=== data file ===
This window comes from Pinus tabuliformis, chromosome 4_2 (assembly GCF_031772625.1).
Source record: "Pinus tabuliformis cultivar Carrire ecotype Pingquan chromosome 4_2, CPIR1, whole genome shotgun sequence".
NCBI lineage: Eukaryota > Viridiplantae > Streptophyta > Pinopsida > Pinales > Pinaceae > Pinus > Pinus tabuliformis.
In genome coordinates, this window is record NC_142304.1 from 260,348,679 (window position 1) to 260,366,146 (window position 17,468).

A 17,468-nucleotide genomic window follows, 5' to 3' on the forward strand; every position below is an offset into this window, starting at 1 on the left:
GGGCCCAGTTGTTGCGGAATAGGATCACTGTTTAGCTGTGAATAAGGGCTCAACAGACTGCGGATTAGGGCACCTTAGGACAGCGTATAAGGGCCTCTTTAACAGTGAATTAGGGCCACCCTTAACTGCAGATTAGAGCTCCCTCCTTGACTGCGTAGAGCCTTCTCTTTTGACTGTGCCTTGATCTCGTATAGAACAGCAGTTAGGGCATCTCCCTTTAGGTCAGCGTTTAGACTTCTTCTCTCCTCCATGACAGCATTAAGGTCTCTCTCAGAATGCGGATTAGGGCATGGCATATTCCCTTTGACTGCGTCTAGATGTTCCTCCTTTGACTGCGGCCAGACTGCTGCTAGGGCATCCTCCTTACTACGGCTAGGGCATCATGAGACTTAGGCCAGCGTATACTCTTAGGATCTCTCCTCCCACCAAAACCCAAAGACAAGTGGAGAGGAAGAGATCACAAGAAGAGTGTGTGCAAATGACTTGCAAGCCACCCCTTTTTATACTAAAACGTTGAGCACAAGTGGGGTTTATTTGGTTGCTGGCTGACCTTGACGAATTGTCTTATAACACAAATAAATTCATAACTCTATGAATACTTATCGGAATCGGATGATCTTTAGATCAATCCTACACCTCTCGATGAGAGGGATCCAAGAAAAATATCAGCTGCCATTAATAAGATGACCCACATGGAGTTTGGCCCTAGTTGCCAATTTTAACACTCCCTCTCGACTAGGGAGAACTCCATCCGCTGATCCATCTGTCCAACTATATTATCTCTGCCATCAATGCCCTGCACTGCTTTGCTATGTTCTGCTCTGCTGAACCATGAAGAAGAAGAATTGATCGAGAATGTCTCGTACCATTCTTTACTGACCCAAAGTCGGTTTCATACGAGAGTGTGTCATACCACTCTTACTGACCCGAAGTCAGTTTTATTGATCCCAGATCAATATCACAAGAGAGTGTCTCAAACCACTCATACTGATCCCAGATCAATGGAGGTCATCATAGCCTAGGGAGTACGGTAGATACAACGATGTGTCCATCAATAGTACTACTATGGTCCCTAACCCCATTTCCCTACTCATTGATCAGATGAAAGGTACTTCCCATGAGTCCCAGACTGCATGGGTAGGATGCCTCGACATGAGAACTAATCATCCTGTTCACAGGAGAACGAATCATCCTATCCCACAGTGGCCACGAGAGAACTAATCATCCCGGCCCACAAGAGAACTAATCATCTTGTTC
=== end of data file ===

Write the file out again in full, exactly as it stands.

This window comes from Pinus tabuliformis, chromosome 4_2 (assembly GCF_031772625.1).
Source record: "Pinus tabuliformis cultivar Carrire ecotype Pingquan chromosome 4_2, CPIR1, whole genome shotgun sequence".
NCBI lineage: Eukaryota > Viridiplantae > Streptophyta > Pinopsida > Pinales > Pinaceae > Pinus > Pinus tabuliformis.
In genome coordinates, this window is record NC_142304.1 from 260,348,679 (window position 1) to 260,366,146 (window position 17,468).

A 17,468-nucleotide genomic window follows, 5' to 3' on the forward strand; every position below is an offset into this window, starting at 1 on the left:
GGGCCCAGTTGTTGCGGAATAGGATCACTGTTTAGCTGTGAATAAGGGCTCAACAGACTGCGGATTAGGGCACCTTAGGACAGCGTATAAGGGCCTCTTTAACAGTGAATTAGGGCCACCCTTAACTGCAGATTAGAGCTCCCTCCTTGACTGCGTAGAGCCTTCTCTTTTGACTGTGCCTTGATCTCGTATAGAACAGCAGTTAGGGCATCTCCCTTTAGGTCAGCGTTTAGACTTCTTCTCTCCTCCATGACAGCATTAAGGTCTCTCTCAGAATGCGGATTAGGGCATGGCATATTCCCTTTGACTGCGTCTAGATGTTCCTCCTTTGACTGCGGCCAGACTGCTGCTAGGGCATCCTCCTTACTACGGCTAGGGCATCATGAGACTTAGGCCAGCGTATACTCTTAGGATCTCTCCTCCCACCAAAACCCAAAGACAAGTGGAGAGGAAGAGATCACAAGAAGAGTGTGTGCAAATGACTTGCAAGCCACCCCTTTTTATACTAAAACGTTGAGCACAAGTGGGGTTTATTTGGTTGCTGGCTGACCTTGACGAATTGTCTTATAACACAAATAAATTCATAACTCTATGAATACTTATCGGAATCGGATGATCTTTAGATCAATCCTACACCTCTCGATGAGAGGGATCCAAGAAAAATATCAGCTGCCATTAATAAGATGACCCACATGGAGTTTGGCCCTAGTTGCCAATTTTAACACTCCCTCTCGACTAGGGAGAACTCCATCCGCTGATCCATCTGTCCAACTATATTATCTCTGCCATCAATGCCCTGCACTGCTTTGCTATGTTCTGCTCTGCTGAACCATGAAGAAGAAGAATTGATCGAGAATGTCTCGTACCATTCTTTACTGACCCAAAGTCGGTTTCATACGAGAGTGTGTCATACCACTCTTACTGACCCGAAGTCAGTTTTATTGATCCCAGATCAATATCACAAGAGAGTGTCTCAAACCACTCATACTGATCCCAGATCAATGGAGGTCATCATAGCCTAGGGAGTACGGTAGATACAACGATGTGTCCATCAATAGTACTACTATGGTCCCTAACCCCATTTCCCTACTCATTGATCAGATGAAAGGTACTTCCCATGAGTCCCAGACTGCATGGGTAGGATGCCTCGACATGAGAACTAATCATCCTGTTCACAGGAGAACGAATCATCCTATCCCACAGTGGCCACGAGAGAACTAATCATCCCGGCCCACAAGAGAACTAATCATCTTGTTC